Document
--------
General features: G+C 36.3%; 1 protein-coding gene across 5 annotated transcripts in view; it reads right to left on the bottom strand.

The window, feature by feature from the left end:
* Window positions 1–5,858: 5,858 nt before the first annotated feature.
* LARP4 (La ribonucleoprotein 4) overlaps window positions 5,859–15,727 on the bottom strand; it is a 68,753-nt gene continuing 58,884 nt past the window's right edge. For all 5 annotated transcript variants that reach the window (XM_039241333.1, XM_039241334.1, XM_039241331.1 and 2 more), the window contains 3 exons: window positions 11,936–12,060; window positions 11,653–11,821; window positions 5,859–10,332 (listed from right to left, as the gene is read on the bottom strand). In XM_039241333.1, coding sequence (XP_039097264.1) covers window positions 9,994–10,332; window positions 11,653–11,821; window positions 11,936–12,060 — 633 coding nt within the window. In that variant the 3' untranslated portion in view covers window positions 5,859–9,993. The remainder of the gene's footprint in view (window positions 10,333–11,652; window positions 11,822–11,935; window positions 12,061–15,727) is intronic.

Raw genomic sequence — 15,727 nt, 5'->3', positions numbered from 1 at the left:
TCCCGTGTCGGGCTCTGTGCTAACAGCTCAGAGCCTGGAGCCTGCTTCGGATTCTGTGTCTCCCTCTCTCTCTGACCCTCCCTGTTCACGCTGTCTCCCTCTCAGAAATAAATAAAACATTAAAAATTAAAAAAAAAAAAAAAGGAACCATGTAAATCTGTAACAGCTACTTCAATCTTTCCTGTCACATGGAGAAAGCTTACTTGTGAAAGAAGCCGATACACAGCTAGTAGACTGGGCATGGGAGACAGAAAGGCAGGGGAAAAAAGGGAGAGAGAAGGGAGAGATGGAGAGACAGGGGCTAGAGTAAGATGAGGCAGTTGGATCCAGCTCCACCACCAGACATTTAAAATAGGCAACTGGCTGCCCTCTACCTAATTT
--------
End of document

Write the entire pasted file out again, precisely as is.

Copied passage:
General features: G+C 36.3%; 1 protein-coding gene across 5 annotated transcripts in view; it reads right to left on the bottom strand.

The window, feature by feature from the left end:
* Window positions 1–5,858: 5,858 nt before the first annotated feature.
* LARP4 (La ribonucleoprotein 4) overlaps window positions 5,859–15,727 on the bottom strand; it is a 68,753-nt gene continuing 58,884 nt past the window's right edge. For all 5 annotated transcript variants that reach the window (XM_039241333.1, XM_039241334.1, XM_039241331.1 and 2 more), the window contains 3 exons: window positions 11,936–12,060; window positions 11,653–11,821; window positions 5,859–10,332 (listed from right to left, as the gene is read on the bottom strand). In XM_039241333.1, coding sequence (XP_039097264.1) covers window positions 9,994–10,332; window positions 11,653–11,821; window positions 11,936–12,060 — 633 coding nt within the window. In that variant the 3' untranslated portion in view covers window positions 5,859–9,993. The remainder of the gene's footprint in view (window positions 10,333–11,652; window positions 11,822–11,935; window positions 12,061–15,727) is intronic.

Raw genomic sequence — 15,727 nt, 5'->3', positions numbered from 1 at the left:
TCCCGTGTCGGGCTCTGTGCTAACAGCTCAGAGCCTGGAGCCTGCTTCGGATTCTGTGTCTCCCTCTCTCTCTGACCCTCCCTGTTCACGCTGTCTCCCTCTCAGAAATAAATAAAACATTAAAAATTAAAAAAAAAAAAAAAGGAACCATGTAAATCTGTAACAGCTACTTCAATCTTTCCTGTCACATGGAGAAAGCTTACTTGTGAAAGAAGCCGATACACAGCTAGTAGACTGGGCATGGGAGACAGAAAGGCAGGGGAAAAAAGGGAGAGAGAAGGGAGAGATGGAGAGACAGGGGCTAGAGTAAGATGAGGCAGTTGGATCCAGCTCCACCACCAGACATTTAAAATAGGCAACTGGCTGCCCTCTACCTAATTT